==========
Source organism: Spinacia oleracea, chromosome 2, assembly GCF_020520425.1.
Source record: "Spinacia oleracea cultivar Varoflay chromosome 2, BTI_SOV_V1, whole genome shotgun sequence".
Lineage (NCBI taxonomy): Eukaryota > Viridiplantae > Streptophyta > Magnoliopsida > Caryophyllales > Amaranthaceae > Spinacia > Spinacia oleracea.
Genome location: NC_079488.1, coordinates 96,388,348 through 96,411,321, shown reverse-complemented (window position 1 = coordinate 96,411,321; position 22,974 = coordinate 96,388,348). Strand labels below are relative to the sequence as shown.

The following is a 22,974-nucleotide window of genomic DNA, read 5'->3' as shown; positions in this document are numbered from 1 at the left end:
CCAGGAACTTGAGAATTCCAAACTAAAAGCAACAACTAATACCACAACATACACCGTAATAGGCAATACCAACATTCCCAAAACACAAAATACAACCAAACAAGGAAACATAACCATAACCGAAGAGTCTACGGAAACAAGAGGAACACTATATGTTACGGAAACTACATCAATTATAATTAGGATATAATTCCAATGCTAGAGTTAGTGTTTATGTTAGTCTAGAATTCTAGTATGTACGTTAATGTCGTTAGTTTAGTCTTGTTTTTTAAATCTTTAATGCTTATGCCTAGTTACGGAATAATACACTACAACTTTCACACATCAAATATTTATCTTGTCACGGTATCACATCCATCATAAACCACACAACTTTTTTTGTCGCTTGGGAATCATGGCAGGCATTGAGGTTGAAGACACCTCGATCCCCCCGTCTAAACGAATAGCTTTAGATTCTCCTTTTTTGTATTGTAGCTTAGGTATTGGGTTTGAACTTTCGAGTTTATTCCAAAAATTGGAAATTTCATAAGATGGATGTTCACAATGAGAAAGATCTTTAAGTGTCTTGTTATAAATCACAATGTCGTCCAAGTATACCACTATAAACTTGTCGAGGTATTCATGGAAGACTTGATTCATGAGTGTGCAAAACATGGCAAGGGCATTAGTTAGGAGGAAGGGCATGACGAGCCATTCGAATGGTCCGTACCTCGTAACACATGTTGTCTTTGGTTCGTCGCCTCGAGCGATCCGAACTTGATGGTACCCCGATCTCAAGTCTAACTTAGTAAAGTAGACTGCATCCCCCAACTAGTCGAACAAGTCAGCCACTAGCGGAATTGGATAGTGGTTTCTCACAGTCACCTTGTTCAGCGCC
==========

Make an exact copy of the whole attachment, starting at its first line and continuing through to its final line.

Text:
Source organism: Spinacia oleracea, chromosome 2, assembly GCF_020520425.1.
Source record: "Spinacia oleracea cultivar Varoflay chromosome 2, BTI_SOV_V1, whole genome shotgun sequence".
Lineage (NCBI taxonomy): Eukaryota > Viridiplantae > Streptophyta > Magnoliopsida > Caryophyllales > Amaranthaceae > Spinacia > Spinacia oleracea.
Genome location: NC_079488.1, coordinates 96,388,348 through 96,411,321, shown reverse-complemented (window position 1 = coordinate 96,411,321; position 22,974 = coordinate 96,388,348). Strand labels below are relative to the sequence as shown.

The following is a 22,974-nucleotide window of genomic DNA, read 5'->3' as shown; positions in this document are numbered from 1 at the left end:
CCAGGAACTTGAGAATTCCAAACTAAAAGCAACAACTAATACCACAACATACACCGTAATAGGCAATACCAACATTCCCAAAACACAAAATACAACCAAACAAGGAAACATAACCATAACCGAAGAGTCTACGGAAACAAGAGGAACACTATATGTTACGGAAACTACATCAATTATAATTAGGATATAATTCCAATGCTAGAGTTAGTGTTTATGTTAGTCTAGAATTCTAGTATGTACGTTAATGTCGTTAGTTTAGTCTTGTTTTTTAAATCTTTAATGCTTATGCCTAGTTACGGAATAATACACTACAACTTTCACACATCAAATATTTATCTTGTCACGGTATCACATCCATCATAAACCACACAACTTTTTTTGTCGCTTGGGAATCATGGCAGGCATTGAGGTTGAAGACACCTCGATCCCCCCGTCTAAACGAATAGCTTTAGATTCTCCTTTTTTGTATTGTAGCTTAGGTATTGGGTTTGAACTTTCGAGTTTATTCCAAAAATTGGAAATTTCATAAGATGGATGTTCACAATGAGAAAGATCTTTAAGTGTCTTGTTATAAATCACAATGTCGTCCAAGTATACCACTATAAACTTGTCGAGGTATTCATGGAAGACTTGATTCATGAGTGTGCAAAACATGGCAAGGGCATTAGTTAGGAGGAAGGGCATGACGAGCCATTCGAATGGTCCGTACCTCGTAACACATGTTGTCTTTGGTTCGTCGCCTCGAGCGATCCGAACTTGATGGTACCCCGATCTCAAGTCTAACTTAGTAAAGTAGACTGCATCCCCCAACTAGTCGAACAAGTCAGCCACTAGCGGAATTGGATAGTGGTTTCTCACAGTCACCTTGTTCAGCGCC